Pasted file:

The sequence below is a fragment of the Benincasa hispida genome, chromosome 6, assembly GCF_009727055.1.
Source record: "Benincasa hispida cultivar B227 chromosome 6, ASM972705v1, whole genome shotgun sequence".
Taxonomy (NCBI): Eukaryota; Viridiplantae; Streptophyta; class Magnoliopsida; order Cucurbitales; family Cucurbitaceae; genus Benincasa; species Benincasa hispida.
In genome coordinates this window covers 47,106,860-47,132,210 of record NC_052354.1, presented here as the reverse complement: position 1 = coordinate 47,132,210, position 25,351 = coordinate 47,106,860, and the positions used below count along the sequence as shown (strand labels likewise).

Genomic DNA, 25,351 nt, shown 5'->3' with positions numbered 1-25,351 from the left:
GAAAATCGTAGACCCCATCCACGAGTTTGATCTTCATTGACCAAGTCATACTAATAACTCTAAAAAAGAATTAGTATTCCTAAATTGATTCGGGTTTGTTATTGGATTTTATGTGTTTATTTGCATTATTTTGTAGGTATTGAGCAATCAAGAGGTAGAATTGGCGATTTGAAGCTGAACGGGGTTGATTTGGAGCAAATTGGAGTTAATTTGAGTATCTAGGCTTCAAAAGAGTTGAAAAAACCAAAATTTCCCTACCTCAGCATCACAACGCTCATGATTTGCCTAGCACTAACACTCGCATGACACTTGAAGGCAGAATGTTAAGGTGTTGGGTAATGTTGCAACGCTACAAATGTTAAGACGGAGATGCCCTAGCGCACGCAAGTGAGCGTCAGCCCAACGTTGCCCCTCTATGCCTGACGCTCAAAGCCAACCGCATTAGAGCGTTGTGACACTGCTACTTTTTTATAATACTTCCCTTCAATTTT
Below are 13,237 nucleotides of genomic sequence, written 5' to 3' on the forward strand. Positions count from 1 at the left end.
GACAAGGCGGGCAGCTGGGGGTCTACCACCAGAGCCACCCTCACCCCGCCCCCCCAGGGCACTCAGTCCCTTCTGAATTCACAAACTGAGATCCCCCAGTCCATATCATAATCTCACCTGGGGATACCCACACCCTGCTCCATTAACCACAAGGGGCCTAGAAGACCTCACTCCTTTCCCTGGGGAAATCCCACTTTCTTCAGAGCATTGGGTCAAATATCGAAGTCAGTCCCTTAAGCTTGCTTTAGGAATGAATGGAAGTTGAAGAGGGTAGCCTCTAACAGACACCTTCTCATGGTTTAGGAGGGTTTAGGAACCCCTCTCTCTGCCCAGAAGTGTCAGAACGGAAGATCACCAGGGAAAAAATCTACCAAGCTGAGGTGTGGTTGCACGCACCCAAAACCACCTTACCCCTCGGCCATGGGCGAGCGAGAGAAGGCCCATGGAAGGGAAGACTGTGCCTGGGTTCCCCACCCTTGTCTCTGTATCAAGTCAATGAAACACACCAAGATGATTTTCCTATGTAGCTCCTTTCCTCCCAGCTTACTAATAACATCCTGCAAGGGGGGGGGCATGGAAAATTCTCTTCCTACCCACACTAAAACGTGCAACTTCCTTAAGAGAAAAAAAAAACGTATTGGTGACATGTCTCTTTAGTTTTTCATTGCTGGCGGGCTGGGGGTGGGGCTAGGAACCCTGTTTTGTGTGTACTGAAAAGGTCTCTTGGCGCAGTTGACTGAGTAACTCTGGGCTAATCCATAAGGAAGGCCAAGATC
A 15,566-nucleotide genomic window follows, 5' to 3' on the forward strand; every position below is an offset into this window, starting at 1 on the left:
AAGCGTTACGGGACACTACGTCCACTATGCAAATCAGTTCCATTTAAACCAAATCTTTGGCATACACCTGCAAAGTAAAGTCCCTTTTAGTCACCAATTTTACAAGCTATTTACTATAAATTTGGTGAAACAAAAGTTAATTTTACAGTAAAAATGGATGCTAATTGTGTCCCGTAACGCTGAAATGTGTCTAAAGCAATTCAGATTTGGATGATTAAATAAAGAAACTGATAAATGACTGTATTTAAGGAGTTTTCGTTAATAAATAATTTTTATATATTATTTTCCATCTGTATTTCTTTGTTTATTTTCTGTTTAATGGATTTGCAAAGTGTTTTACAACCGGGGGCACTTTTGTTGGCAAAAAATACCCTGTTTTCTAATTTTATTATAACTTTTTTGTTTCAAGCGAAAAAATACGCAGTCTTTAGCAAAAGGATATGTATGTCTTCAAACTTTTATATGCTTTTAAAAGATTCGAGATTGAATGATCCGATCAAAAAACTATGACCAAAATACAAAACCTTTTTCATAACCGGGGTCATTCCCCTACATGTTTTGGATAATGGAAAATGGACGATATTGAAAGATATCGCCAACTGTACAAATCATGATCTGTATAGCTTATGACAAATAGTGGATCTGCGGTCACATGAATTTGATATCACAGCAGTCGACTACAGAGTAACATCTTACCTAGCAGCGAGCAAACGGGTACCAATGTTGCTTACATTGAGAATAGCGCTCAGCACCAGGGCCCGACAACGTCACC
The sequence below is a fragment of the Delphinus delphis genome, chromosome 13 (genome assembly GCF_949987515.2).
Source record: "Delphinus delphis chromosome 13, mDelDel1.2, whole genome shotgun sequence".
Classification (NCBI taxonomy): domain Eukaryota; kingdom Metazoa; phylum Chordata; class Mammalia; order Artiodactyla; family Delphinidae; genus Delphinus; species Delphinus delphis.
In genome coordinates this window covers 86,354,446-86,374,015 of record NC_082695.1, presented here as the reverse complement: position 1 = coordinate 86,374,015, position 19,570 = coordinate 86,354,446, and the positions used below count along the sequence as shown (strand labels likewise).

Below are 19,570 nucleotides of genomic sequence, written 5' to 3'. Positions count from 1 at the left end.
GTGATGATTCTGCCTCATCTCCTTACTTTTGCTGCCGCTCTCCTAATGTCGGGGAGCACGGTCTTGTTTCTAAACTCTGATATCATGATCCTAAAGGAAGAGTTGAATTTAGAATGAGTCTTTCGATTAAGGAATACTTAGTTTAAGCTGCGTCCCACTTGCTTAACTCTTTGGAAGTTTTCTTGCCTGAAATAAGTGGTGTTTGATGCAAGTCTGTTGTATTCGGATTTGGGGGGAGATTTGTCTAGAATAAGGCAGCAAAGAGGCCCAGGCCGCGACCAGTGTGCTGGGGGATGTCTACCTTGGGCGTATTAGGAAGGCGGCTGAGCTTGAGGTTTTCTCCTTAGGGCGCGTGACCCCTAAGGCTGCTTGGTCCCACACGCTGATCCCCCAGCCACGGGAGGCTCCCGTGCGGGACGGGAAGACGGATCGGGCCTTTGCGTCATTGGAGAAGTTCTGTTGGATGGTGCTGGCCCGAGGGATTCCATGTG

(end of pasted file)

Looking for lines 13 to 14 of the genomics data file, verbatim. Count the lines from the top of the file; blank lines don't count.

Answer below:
Classification (NCBI taxonomy): domain Eukaryota; kingdom Metazoa; phylum Chordata; class Mammalia; order Artiodactyla; family Delphinidae; genus Delphinus; species Delphinus delphis.
In genome coordinates this window covers 86,354,446-86,374,015 of record NC_082695.1, presented here as the reverse complement: position 1 = coordinate 86,374,015, position 19,570 = coordinate 86,354,446, and the positions used below count along the sequence as shown (strand labels likewise).